When the quickly re-written Leisure Class passes muster with HBO executive Len Amato, Mann clashes with his line producer Effie Brown, whose resume of 17 indie films including Dear White People fails to make much of an impression. “Effie’s produced a lot of independent movies so she knows what it’s like to get down and dirty in order to make movies on a low budget. Jason has not been down that path and that’s where those two starting butting heads.” Joubert sighs. “I did not go into this thinking I was going to have to play referee for eight months.”
As the season evolves, issues of casting, tone, final cut and marketing come into play, which Joubert describes as a non-stop balancing act. “You’ve got a director’s vision. You’ve got a producing team that’s trying their damnedest to stay on time and on budget. And then you’ve got the X factor of Matt, Ben, and the Farrelly Brothers trying to help lift up this filmmaker. In that way, what you see on the show is very similar to studio projects in the sense that you don’t know whose vision or idea is going to win out on any given day because there’s so many competitive ideas at play.”
When the first Project Greenlight aired in 2001 in the pre-YouTube/Vimeo era, opportunities for unknown filmmakers were severely restricted. But as Chiles sees it, Project Greenlight still serves an important role amid the proliferation of Internet outlets. “Social media is great in terms of democratizing the opportunity to get distributed, because now you can do that yourself,” he says. “We see Project Greenlight as that bridge between social media platforms, where you can get some eyeballs for your work, and that place where you can actually make a career in Hollywood as a result of your creative talents. Even though people can show their work on YouTube, they still want validation, and being on this series is an opportunity to get instant Hollywood validation. The intention of bringing the show back was that we wanted to spotlight a whole new generation of filmmakers.”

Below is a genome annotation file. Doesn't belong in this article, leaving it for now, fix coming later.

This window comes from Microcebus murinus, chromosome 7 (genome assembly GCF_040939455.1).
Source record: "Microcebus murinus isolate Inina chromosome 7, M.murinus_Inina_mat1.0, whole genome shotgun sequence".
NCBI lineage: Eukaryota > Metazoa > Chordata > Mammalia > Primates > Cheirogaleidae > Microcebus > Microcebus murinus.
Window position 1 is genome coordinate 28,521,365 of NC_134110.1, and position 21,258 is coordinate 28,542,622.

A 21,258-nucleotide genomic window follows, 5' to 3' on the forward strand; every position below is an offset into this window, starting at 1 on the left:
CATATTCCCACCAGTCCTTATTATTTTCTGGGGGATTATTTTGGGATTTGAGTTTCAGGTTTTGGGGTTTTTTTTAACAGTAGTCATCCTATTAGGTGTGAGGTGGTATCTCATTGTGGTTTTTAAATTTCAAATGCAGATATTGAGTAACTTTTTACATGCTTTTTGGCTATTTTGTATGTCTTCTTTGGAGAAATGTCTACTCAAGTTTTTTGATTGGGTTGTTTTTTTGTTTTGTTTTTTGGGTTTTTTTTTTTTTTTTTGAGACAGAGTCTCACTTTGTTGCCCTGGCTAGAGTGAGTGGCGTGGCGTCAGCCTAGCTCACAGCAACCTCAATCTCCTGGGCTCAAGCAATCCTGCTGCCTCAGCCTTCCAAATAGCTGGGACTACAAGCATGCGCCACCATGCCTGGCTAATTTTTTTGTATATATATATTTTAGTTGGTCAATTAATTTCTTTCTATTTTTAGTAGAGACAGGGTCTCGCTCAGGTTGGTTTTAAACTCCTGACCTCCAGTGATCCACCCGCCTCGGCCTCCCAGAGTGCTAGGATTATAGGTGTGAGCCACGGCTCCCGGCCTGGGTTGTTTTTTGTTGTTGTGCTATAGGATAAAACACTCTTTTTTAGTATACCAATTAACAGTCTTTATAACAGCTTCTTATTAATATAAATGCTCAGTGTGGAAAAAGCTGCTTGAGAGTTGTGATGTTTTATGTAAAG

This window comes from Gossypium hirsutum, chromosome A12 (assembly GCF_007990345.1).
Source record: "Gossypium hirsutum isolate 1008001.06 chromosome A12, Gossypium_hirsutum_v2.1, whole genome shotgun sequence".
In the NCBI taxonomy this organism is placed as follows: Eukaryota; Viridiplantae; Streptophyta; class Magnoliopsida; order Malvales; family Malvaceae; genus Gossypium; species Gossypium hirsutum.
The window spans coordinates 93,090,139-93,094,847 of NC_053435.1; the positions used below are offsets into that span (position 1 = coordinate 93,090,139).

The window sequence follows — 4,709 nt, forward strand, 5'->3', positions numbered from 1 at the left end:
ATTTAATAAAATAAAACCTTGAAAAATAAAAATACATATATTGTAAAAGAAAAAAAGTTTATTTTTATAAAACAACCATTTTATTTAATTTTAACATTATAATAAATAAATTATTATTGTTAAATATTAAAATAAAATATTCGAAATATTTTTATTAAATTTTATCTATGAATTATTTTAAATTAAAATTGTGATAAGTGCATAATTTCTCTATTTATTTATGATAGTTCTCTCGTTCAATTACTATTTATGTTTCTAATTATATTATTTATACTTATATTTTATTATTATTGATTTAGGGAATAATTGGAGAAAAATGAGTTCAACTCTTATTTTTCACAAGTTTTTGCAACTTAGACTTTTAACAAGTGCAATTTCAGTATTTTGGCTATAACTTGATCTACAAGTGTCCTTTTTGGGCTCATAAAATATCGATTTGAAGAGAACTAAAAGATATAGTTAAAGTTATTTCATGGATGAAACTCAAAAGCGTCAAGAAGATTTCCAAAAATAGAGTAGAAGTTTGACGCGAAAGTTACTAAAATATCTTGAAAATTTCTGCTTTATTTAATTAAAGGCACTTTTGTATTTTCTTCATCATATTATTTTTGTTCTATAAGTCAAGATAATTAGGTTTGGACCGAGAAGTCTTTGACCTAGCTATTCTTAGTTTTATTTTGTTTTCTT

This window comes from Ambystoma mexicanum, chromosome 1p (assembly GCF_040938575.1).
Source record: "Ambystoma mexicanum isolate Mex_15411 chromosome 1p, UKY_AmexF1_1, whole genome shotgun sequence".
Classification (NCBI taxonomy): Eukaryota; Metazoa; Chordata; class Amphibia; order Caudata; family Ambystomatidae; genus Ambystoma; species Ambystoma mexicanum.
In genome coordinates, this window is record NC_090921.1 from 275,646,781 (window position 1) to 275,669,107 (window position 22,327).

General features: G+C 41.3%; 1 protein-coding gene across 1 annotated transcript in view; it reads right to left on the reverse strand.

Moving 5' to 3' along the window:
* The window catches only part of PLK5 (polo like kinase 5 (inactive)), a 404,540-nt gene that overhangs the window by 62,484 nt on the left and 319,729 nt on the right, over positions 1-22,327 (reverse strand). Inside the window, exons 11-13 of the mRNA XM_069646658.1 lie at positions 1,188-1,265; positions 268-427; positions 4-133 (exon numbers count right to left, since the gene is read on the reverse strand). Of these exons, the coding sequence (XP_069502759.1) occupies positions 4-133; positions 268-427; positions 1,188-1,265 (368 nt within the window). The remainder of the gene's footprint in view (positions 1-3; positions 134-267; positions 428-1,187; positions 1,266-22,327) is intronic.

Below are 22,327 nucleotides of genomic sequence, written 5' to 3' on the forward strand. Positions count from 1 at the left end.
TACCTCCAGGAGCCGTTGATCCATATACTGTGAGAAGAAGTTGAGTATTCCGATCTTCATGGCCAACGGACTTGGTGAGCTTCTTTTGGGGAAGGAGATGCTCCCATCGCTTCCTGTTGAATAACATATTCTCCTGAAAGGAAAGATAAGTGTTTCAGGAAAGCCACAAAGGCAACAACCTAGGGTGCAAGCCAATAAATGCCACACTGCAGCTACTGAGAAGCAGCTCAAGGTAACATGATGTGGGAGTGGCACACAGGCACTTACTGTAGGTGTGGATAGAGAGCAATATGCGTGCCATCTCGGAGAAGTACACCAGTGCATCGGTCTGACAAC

It remains to be seen whether Project Greenlight‘s end product, The Leisure Class, will succeed with audiences or critics. But even if it fizzles, the man who made the movie seems likely to persevere. Joubert says, “I would have liked him to pick and choose his battles rather than battling for everything. I wish he would have taken advice from people who had more experience. But Jason’s a stubborn SOB and he did not come into this with the mindset of a first time director. He came in with a shitload of confidence knowing exactly what he wanted. That’s what you need to succeed in Hollywood. You need entrepreneurial chutzpah. Jason told us he had every frame of this film playing in his head and even if he didn’t always achieve that, he was going to fight for it. Having that kind of moxie is very important to making it in Hollywood.”